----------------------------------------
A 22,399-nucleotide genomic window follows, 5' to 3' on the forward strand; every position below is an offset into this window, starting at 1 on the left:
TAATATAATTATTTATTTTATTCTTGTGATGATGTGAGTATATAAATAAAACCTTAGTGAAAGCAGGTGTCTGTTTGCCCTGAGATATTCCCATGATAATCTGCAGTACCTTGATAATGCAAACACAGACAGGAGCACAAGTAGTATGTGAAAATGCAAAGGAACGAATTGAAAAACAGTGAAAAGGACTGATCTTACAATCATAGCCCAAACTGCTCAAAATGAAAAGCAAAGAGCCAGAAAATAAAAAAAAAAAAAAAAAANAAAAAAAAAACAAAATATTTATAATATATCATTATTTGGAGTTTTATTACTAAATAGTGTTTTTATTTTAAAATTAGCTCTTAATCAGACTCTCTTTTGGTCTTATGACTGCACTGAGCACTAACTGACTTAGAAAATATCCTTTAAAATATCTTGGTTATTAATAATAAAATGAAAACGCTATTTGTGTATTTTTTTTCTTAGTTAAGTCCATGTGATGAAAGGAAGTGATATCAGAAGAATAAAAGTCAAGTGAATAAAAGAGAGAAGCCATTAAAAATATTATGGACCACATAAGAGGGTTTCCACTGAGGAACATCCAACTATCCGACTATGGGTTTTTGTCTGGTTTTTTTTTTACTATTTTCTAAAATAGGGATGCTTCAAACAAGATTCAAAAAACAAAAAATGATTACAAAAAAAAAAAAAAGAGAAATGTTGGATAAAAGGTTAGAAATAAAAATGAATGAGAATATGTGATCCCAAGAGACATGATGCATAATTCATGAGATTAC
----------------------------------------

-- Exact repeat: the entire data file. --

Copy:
A 22,399-nucleotide genomic window follows, 5' to 3' on the forward strand; every position below is an offset into this window, starting at 1 on the left:
TAATATAATTATTTATTTTATTCTTGTGATGATGTGAGTATATAAATAAAACCTTAGTGAAAGCAGGTGTCTGTTTGCCCTGAGATATTCCCATGATAATCTGCAGTACCTTGATAATGCAAACACAGACAGGAGCACAAGTAGTATGTGAAAATGCAAAGGAACGAATTGAAAAACAGTGAAAAGGACTGATCTTACAATCATAGCCCAAACTGCTCAAAATGAAAAGCAAAGAGCCAGAAAATAAAAAAAAAAAAAAAAAANAAAAAAAAAACAAAATATTTATAATATATCATTATTTGGAGTTTTATTACTAAATAGTGTTTTTATTTTAAAATTAGCTCTTAATCAGACTCTCTTTTGGTCTTATGACTGCACTGAGCACTAACTGACTTAGAAAATATCCTTTAAAATATCTTGGTTATTAATAATAAAATGAAAACGCTATTTGTGTATTTTTTTTCTTAGTTAAGTCCATGTGATGAAAGGAAGTGATATCAGAAGAATAAAAGTCAAGTGAATAAAAGAGAGAAGCCATTAAAAATATTATGGACCACATAAGAGGGTTTCCACTGAGGAACATCCAACTATCCGACTATGGGTTTTTGTCTGGTTTTTTTTTTACTATTTTCTAAAATAGGGATGCTTCAAACAAGATTCAAAAAACAAAAAATGATTACAAAAAAAAAAAAAAGAGAAATGTTGGATAAAAGGTTAGAAATAAAAATGAATGAGAATATGTGATCCCAAGAGACATGATGCATAATTCATGAGATTAC